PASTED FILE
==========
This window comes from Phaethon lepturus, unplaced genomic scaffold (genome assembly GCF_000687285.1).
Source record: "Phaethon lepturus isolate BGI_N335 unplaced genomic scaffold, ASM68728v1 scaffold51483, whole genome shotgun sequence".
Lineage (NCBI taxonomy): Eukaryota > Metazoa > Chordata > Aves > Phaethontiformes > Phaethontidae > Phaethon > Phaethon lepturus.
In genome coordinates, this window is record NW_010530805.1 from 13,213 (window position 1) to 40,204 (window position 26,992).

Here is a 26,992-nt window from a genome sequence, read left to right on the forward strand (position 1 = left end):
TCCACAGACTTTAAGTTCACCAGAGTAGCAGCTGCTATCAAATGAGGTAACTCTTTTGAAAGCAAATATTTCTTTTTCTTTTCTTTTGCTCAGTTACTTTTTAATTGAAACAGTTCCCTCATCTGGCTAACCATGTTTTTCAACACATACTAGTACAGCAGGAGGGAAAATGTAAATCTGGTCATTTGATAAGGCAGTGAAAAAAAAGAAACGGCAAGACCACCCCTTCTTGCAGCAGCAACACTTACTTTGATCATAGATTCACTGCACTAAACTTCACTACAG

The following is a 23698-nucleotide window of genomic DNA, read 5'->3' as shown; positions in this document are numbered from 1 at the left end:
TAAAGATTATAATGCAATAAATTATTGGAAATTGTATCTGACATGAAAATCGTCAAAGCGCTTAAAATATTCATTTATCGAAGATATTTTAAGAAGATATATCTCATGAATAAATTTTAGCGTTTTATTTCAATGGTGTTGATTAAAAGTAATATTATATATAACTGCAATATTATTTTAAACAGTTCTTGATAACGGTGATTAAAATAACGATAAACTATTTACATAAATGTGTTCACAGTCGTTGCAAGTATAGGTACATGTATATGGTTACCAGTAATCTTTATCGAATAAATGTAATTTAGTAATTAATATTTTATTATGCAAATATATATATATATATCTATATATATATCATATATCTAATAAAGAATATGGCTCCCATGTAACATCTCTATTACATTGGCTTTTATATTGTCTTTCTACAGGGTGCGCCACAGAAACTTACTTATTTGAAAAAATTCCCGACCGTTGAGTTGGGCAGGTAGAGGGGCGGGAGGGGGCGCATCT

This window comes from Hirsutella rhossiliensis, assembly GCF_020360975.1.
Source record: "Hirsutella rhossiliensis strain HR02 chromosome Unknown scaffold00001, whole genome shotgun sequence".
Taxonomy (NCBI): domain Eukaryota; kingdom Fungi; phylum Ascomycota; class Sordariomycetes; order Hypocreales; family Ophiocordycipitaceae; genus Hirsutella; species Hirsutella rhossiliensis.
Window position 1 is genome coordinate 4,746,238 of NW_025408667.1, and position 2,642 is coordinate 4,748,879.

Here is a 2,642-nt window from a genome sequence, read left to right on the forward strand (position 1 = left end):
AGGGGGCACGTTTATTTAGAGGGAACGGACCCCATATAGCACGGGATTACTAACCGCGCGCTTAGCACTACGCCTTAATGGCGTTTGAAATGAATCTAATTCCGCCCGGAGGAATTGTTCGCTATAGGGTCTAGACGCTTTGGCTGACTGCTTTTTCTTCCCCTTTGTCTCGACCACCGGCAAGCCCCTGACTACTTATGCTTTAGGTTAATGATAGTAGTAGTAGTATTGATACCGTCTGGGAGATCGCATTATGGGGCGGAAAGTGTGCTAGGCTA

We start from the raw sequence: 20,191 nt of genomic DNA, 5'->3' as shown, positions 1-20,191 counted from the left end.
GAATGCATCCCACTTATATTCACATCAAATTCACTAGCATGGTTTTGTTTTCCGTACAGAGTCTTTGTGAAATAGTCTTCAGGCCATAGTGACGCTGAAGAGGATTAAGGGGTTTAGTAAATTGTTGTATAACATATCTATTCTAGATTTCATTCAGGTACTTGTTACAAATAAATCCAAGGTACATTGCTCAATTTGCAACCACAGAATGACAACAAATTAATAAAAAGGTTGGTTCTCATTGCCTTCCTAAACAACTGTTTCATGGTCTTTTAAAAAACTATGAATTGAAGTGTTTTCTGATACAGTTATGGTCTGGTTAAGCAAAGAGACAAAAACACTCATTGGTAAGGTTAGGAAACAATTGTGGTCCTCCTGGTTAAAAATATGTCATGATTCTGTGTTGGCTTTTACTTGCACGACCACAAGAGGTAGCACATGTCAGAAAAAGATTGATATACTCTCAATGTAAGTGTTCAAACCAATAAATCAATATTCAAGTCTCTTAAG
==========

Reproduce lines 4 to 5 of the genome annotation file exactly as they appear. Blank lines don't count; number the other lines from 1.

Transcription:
In genome coordinates, this window is record NW_010530805.1 from 13,213 (window position 1) to 40,204 (window position 26,992).

Here is a 26,992-nt window from a genome sequence, read left to right on the forward strand (position 1 = left end):